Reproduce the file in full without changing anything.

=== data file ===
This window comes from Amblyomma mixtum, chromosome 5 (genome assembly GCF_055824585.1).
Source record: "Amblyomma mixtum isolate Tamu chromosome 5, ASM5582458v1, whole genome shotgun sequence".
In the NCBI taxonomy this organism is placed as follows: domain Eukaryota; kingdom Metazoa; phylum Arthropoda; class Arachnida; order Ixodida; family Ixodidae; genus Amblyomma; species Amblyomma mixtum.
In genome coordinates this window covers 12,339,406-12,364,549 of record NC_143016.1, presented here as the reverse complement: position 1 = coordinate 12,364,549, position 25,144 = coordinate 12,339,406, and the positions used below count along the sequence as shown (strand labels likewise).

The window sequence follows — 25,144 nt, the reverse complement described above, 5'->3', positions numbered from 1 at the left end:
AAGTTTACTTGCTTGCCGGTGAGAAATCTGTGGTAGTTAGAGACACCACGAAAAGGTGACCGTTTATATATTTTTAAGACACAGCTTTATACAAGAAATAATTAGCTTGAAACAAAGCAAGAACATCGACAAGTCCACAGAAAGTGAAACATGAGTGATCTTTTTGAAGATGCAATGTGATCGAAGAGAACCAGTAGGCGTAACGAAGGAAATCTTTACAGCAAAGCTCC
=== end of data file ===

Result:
This window comes from Amblyomma mixtum, chromosome 5 (genome assembly GCF_055824585.1).
Source record: "Amblyomma mixtum isolate Tamu chromosome 5, ASM5582458v1, whole genome shotgun sequence".
In the NCBI taxonomy this organism is placed as follows: domain Eukaryota; kingdom Metazoa; phylum Arthropoda; class Arachnida; order Ixodida; family Ixodidae; genus Amblyomma; species Amblyomma mixtum.
In genome coordinates this window covers 12,339,406-12,364,549 of record NC_143016.1, presented here as the reverse complement: position 1 = coordinate 12,364,549, position 25,144 = coordinate 12,339,406, and the positions used below count along the sequence as shown (strand labels likewise).

The window sequence follows — 25,144 nt, the reverse complement described above, 5'->3', positions numbered from 1 at the left end:
AAGTTTACTTGCTTGCCGGTGAGAAATCTGTGGTAGTTAGAGACACCACGAAAAGGTGACCGTTTATATATTTTTAAGACACAGCTTTATACAAGAAATAATTAGCTTGAAACAAAGCAAGAACATCGACAAGTCCACAGAAAGTGAAACATGAGTGATCTTTTTGAAGATGCAATGTGATCGAAGAGAACCAGTAGGCGTAACGAAGGAAATCTTTACAGCAAAGCTCC